Does your spouse know your concerns about the relationship?
If your spouse already knows your concerns, has there been any progression? Is it possible that, with time, circumstances could improve? If so, what steps can you take to move forward? Are there any alternative options you can possibly look into?
If your spouse doesn’t know your concerns, however, the best first step is expressing those concerns to your spouse to make sure they are aware of the situation. Without communication, you can end up growing resentment toward your spouse. Over time, this can cause your spouse to develop feelings of resentment in return. This resentment can then form into grudge-holding, constant arguing, and passive aggression. Sometimes, it can become so deep-rooted that you no longer know what’s causing your anger, and the concept of healing can seem close to impossible.
If you find yourself unable to communicate your concerns because it hasn’t been a part of your routine in the past, it may be time to start now. Even if you feel your issues are impossible to fix at this point, there’s never a bad time to start. However, if it doesn’t seem to be working after a couple of months of implementation or you still find yourselves back into old habits, your next route is going to be therapy. If you missed the part in the “Will you truly be better off without your partner?” section above, head back and see if you might be willing to give it a try, even if you have already.
Can you handle the financial strain a divorce can cause?
Divorce can be expensive, even in the least complicated and time-consuming cases. The reality is, it takes time and money to get a divorce. There’s a fee to file for divorce, fees to pay lawyers to handle your case–both in and out of the court, if it comes to that–as well as potential alimony (which is financial support, ordered by the court, that you pay your spouse after the divorce is granted). So just be sure to think about that before fully diving into the divorce process. If you cannot afford it, you may want to turn to some alternative options, such as separation or therapy, until you can make it happen.
Are you prepared for what will come physically, emotionally, and financially after the divorce?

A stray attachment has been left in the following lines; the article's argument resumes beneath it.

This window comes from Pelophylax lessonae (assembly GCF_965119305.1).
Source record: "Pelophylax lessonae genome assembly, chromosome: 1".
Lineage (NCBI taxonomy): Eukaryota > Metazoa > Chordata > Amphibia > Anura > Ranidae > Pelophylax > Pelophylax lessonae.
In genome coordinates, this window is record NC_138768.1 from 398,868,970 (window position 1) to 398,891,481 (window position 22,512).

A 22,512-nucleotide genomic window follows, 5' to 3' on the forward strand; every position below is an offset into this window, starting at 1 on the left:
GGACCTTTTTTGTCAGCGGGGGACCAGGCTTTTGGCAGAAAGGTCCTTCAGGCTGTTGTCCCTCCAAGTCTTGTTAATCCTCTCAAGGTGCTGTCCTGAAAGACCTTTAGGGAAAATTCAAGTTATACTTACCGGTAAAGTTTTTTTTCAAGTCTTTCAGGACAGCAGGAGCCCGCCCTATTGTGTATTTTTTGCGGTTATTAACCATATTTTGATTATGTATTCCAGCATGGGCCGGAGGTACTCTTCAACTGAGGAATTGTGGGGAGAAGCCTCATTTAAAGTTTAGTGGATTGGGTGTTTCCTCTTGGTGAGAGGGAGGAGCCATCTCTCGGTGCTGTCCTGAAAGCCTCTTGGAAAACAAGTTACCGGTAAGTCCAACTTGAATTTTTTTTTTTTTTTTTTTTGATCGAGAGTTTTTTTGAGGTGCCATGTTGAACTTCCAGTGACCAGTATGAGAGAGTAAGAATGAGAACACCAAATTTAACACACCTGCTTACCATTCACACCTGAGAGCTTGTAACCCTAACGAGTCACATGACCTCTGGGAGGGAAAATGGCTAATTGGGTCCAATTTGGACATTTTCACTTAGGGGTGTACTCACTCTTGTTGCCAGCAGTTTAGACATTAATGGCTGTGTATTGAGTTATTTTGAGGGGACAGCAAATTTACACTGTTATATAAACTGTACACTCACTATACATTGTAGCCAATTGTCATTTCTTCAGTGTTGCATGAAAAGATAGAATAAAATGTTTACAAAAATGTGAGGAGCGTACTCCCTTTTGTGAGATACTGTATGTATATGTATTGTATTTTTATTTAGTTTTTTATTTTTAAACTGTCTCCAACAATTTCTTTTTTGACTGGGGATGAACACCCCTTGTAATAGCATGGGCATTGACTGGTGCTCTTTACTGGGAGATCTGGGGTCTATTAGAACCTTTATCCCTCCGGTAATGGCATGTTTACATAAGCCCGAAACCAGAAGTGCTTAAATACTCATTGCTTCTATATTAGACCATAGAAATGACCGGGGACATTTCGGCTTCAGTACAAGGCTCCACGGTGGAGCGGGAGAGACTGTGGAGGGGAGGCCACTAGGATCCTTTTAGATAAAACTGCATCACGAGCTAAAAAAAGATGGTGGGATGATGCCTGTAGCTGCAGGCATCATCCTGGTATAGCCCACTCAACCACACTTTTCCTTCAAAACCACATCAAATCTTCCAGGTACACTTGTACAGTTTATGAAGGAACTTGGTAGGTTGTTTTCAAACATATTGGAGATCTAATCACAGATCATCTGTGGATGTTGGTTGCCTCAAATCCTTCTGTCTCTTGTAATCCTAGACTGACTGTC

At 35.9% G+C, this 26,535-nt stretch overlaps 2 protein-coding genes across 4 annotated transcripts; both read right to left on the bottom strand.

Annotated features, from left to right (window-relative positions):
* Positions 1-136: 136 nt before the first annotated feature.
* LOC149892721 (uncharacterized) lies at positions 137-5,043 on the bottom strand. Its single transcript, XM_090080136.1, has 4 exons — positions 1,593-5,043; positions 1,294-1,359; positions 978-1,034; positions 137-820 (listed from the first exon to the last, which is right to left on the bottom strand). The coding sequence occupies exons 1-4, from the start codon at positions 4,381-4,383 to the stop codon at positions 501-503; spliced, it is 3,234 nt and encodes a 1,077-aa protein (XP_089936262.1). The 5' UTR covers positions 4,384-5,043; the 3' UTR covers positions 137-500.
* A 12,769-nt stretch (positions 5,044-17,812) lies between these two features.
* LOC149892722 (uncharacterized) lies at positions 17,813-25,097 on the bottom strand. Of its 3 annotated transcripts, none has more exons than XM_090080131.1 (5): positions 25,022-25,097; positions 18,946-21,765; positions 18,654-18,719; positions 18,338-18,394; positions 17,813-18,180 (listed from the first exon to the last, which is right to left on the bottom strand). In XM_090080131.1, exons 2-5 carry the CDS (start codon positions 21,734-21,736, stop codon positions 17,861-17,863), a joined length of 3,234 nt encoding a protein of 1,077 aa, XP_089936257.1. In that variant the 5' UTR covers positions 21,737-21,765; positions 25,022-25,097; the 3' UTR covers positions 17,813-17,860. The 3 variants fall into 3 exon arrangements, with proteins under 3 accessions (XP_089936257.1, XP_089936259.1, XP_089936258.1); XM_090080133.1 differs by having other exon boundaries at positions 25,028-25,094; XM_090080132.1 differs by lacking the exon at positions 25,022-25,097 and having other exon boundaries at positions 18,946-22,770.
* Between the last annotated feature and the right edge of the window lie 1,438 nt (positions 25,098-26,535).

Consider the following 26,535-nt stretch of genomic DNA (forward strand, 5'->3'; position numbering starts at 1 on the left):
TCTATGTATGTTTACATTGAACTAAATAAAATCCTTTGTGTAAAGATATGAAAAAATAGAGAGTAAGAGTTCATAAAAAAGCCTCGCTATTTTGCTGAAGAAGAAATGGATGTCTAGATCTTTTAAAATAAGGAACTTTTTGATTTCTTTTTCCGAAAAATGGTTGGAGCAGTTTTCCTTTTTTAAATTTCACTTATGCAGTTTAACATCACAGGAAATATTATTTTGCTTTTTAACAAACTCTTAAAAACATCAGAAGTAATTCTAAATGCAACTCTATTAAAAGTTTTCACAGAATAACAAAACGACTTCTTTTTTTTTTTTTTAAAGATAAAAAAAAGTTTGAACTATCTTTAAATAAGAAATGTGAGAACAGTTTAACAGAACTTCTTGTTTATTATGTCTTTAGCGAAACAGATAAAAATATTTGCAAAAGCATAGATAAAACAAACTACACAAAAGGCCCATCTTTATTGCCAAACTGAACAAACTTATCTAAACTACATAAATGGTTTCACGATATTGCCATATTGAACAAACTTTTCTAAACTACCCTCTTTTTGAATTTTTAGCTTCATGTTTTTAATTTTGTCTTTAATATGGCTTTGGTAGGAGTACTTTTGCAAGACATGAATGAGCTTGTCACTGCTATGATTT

This will include the daily components of living without a partner–picking up the slack on things they usually took care of (or that you usually split between the two of you), the financials of living alone or taking care of your children more independently, and the loneliness of no longer having a companion in the house. Not to mention, the regret that may come later on. There are so many things to think about that not only involve the divorce process itself but also the aftermath. Be sure to think through every step before making a decision.
You should feel absolutely certain about your divorce–for so many different reasons. We are here to help you achieve that level of certainty. If you would like to speak with someone about your options, don’t hesitate to reach out. You can contact Christine Howard and her team at (864) 282-8575 or email@example.com.
Berger, Moriel. “Causes of Divorce: 13 of the Most Common Reasons.” Wordmark-Copyright, 25 Aug. 2021, https://www.itsovereasy.com/insights/causes-of-divorce.
Copage, Eric V. “11 Questions to Ask before Getting a Divorce.” The New York Times, The New York Times, 18 May 2017, https://www.nytimes.com/2017/05/18/fashion/weddings/11-questions-to-ask-before-getting-a-divorce.html.
E.A. Gjelten, Legal Editor. “What Causes Divorce? 8 Common Reasons Marriages End.” divorcenet.com, Nolo, 22 Sept. 2021, https://www.divorcenet.com/resources/common-reasons-marriages-end.html.
Marni Feuerman, LCSW. “Questions You Must Ask Yourself before You Leave Your Marriage.” Verywell Mind, Verywell Mind, 21 Sept. 2020, https://www.verywellmind.com/questions-before-you-leave-your-marriage-2302139.